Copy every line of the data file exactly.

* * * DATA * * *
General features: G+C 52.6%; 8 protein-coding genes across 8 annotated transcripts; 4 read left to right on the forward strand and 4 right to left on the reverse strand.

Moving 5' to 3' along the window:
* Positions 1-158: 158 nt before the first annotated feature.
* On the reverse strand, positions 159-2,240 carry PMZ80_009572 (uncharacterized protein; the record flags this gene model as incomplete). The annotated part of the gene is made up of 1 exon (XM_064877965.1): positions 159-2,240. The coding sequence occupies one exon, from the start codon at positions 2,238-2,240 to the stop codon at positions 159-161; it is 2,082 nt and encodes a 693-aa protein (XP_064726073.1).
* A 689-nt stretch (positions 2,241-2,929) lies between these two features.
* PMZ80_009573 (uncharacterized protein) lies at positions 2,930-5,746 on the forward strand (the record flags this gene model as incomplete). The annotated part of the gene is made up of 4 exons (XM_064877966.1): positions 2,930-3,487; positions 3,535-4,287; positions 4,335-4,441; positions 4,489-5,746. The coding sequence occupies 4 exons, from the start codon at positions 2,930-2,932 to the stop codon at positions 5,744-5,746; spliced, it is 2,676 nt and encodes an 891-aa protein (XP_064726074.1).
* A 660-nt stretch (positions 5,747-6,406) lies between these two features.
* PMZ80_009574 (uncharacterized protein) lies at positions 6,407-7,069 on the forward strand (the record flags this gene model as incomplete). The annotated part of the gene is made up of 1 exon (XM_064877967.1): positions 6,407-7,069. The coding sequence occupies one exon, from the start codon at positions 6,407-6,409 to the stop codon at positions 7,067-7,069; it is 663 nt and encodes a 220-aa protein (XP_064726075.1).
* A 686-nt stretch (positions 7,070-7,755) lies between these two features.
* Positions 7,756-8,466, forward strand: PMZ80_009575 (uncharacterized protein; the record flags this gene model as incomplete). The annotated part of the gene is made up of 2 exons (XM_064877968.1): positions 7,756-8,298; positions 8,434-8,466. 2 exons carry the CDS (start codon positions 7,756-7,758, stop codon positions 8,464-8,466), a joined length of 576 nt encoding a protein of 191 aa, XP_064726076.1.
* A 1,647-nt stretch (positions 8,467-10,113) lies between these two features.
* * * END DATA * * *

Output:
General features: G+C 52.6%; 8 protein-coding genes across 8 annotated transcripts; 4 read left to right on the forward strand and 4 right to left on the reverse strand.

Moving 5' to 3' along the window:
* Positions 1-158: 158 nt before the first annotated feature.
* On the reverse strand, positions 159-2,240 carry PMZ80_009572 (uncharacterized protein; the record flags this gene model as incomplete). The annotated part of the gene is made up of 1 exon (XM_064877965.1): positions 159-2,240. The coding sequence occupies one exon, from the start codon at positions 2,238-2,240 to the stop codon at positions 159-161; it is 2,082 nt and encodes a 693-aa protein (XP_064726073.1).
* A 689-nt stretch (positions 2,241-2,929) lies between these two features.
* PMZ80_009573 (uncharacterized protein) lies at positions 2,930-5,746 on the forward strand (the record flags this gene model as incomplete). The annotated part of the gene is made up of 4 exons (XM_064877966.1): positions 2,930-3,487; positions 3,535-4,287; positions 4,335-4,441; positions 4,489-5,746. The coding sequence occupies 4 exons, from the start codon at positions 2,930-2,932 to the stop codon at positions 5,744-5,746; spliced, it is 2,676 nt and encodes an 891-aa protein (XP_064726074.1).
* A 660-nt stretch (positions 5,747-6,406) lies between these two features.
* PMZ80_009574 (uncharacterized protein) lies at positions 6,407-7,069 on the forward strand (the record flags this gene model as incomplete). The annotated part of the gene is made up of 1 exon (XM_064877967.1): positions 6,407-7,069. The coding sequence occupies one exon, from the start codon at positions 6,407-6,409 to the stop codon at positions 7,067-7,069; it is 663 nt and encodes a 220-aa protein (XP_064726075.1).
* A 686-nt stretch (positions 7,070-7,755) lies between these two features.
* Positions 7,756-8,466, forward strand: PMZ80_009575 (uncharacterized protein; the record flags this gene model as incomplete). The annotated part of the gene is made up of 2 exons (XM_064877968.1): positions 7,756-8,298; positions 8,434-8,466. 2 exons carry the CDS (start codon positions 7,756-7,758, stop codon positions 8,464-8,466), a joined length of 576 nt encoding a protein of 191 aa, XP_064726076.1.
* A 1,647-nt stretch (positions 8,467-10,113) lies between these two features.